If I want to see that new space ready for the loom and wheel, I suppose I should get back to staining boards and painting walls.

Check out the Lubec Arts Alive Sites:
Lubec Arts Alive Blog
Lubec Arts Alive Photos on Flicker

Thursday, September 10, 2009

Hiatus from Blogging

With the start of school last week, Lubec Arts Alive post-project details, and working on the new studio at the same time - I am a bit behind with my blogging. I plan to make a new entry this weekend coming...so please check back later! I will hopefully be posting new pics of the studio progress, as well as a link to see a ton of photos from the Lubec Arts Alive event. Check out the other blog (which needs to be updated too!) to see the incredible mural that is now housed at the Lubec Historical Society. Natasha Mayers led the project and she was amazing!


Sunday, August 23, 2009

What a week!

Richard Brown Lethem paints Eugene, local lobsterman and chocolatier. Finished paintings in the background include me! I love Lethem's wild colors and quick expressionistic brush strokes. It was a real treat to observe him at work.

I guess I can say that Lubec Arts Alive 2009 is officially over. The last artist working, Natasha Mayers, swung by the house to pick up her books on her way out of town Saturday night at 6:30. It was a week to never forget - a bustling of activity from morning 'til late night. Lubec has never seen the likes of this - accomplished artists from Maine and beyond, thirteen of them, landing here for one week to "art-up" the town. The project definitely grew from its original conception of just bringing wild color and creativity - to something that documented a town's history and people while celebrating community. What is even more amazing is that these artists were originally expected to be paid, however, when the grant didn't come through, they all enthusiastically said "I'll be there anyway!" So, this definitely defined "Community" in the sense that everyone pitched in to help out. Individuals and local businesses provided housing, food, supply money and talent. Our sponsor list topped over fifty, and that doesn't even include the volunteers who provided muscle and equipment. Astounding!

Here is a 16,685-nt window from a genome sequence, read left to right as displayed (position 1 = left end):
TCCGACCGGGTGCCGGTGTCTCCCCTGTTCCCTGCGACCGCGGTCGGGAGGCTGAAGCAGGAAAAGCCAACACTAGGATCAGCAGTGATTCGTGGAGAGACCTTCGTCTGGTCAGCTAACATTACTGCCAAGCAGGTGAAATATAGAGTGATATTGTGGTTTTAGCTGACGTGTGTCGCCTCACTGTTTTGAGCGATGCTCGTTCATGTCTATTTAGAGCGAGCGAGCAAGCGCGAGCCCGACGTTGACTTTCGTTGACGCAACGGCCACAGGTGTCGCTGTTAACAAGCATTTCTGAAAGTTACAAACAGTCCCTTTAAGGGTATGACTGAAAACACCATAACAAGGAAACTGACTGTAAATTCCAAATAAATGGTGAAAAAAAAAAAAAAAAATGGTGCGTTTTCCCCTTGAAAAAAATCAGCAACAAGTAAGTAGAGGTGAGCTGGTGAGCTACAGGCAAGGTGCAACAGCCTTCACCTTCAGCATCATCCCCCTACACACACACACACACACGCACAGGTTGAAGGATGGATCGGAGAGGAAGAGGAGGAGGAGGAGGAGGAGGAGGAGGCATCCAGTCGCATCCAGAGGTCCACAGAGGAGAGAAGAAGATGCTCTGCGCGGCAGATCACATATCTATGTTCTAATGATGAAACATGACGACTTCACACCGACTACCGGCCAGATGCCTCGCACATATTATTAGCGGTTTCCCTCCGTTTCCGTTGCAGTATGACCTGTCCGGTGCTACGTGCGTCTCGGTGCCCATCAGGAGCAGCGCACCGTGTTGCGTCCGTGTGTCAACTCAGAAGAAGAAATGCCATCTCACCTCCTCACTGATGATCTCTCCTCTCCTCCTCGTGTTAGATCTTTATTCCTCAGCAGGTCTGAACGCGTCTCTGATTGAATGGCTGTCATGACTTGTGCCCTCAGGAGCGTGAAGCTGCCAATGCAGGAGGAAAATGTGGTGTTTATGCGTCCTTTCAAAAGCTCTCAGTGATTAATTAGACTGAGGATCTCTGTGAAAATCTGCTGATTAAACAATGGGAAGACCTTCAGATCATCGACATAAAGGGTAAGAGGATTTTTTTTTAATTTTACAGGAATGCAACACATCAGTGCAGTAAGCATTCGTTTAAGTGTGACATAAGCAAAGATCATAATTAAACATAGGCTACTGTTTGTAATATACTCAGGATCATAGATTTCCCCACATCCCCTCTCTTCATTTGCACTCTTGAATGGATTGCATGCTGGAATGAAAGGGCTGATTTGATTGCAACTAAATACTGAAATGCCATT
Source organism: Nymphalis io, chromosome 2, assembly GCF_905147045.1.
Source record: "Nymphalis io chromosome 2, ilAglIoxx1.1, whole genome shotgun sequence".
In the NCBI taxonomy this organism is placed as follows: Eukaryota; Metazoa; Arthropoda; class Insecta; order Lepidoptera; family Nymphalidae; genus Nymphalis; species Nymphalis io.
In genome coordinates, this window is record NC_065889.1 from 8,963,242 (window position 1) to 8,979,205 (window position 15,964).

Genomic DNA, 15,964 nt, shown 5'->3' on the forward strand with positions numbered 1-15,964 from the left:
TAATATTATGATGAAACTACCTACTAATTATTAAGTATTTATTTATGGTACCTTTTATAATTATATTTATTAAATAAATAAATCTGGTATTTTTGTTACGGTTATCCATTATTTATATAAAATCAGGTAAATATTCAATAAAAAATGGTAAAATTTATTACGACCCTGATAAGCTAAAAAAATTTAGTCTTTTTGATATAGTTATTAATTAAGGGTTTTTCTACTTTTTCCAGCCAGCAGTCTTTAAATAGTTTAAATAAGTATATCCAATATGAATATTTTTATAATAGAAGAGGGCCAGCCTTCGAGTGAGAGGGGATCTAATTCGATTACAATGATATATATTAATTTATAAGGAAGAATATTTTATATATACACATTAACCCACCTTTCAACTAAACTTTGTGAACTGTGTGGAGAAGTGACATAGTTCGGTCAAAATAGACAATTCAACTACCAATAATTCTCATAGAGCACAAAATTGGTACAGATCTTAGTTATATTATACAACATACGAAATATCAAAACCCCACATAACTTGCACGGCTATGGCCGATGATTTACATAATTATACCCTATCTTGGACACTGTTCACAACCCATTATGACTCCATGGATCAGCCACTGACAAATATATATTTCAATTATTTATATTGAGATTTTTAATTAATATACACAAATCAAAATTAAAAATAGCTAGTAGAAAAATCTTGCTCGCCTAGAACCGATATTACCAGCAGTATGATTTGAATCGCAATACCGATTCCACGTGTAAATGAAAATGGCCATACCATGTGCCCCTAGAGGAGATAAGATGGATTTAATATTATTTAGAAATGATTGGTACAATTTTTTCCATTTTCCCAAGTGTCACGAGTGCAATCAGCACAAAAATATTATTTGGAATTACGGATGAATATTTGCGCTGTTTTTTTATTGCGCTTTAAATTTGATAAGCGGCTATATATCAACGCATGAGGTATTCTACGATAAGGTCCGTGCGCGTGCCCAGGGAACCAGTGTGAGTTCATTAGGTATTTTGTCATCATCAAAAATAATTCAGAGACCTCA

We started the week with a wine and cheese at Crow Town Gallery. The committee had their first opportunity to meet the resident artists. Frank Van Riper and Judy Goodman were there from the beginning to photo document the event (they have since taken over 450 photos!), and Ruta of Tours of Lubec and Cobscook volunteered a local history tour of the town. Monday morning we started right in with the mural, portraits, and doorways. It was such an incredible experience to see all our planing come into action: folks from the community filtering in, feeling honored, creativity flaring, people laughing, curious, eager to do their part.

Throughout the week, we saw lots of faces, and honored many from the community. We feasted (many times!) The mural, which should be mounted soon, is amazing! I am so impressed with Natasha's ability to mobilize a crowd and get such an enormous and gorgeous artwork completed in one week. Hamilton Beach was filled with natural found object sculptures in the style of Goldsworthy, and Chris even gave a poetry reading here in our new studio space, which was followed by a fire circle complete with marshmallow toasting, banjo and accordion playing, and a sharing of poems. The portrait sessions were at times touching (especially the public viewing at the library of finished portraits) and the doorway installations downtown drew lots of attention from passers-by. The slide show (and moving shadow puppet show) showed the audience just how incredible, accomplished, dedicated, and talented this group of thirteen artists were, and how fortunate we were to have had this experience.

I was sad to see each artist leave, and the energy that they brought to our town and project. I hope we all have a chance to cross paths again.

I must also say - that I was overwhelmingly impressed with (and thankful for!) the committee here in Lubec! This group of five women worked their butts off! The two weeks prior to the event, and the week of, (and the months before!) left little time for anything other than organizational activities. This was the first time I was "at the helm" overseeing a major project, and as events unfolded, I could see even more clearly how talented this dedicated group of women was, and still is! I would without hesitation work with this same group again. It couldn't have been a more perfect combination with each person's talents complementing another's.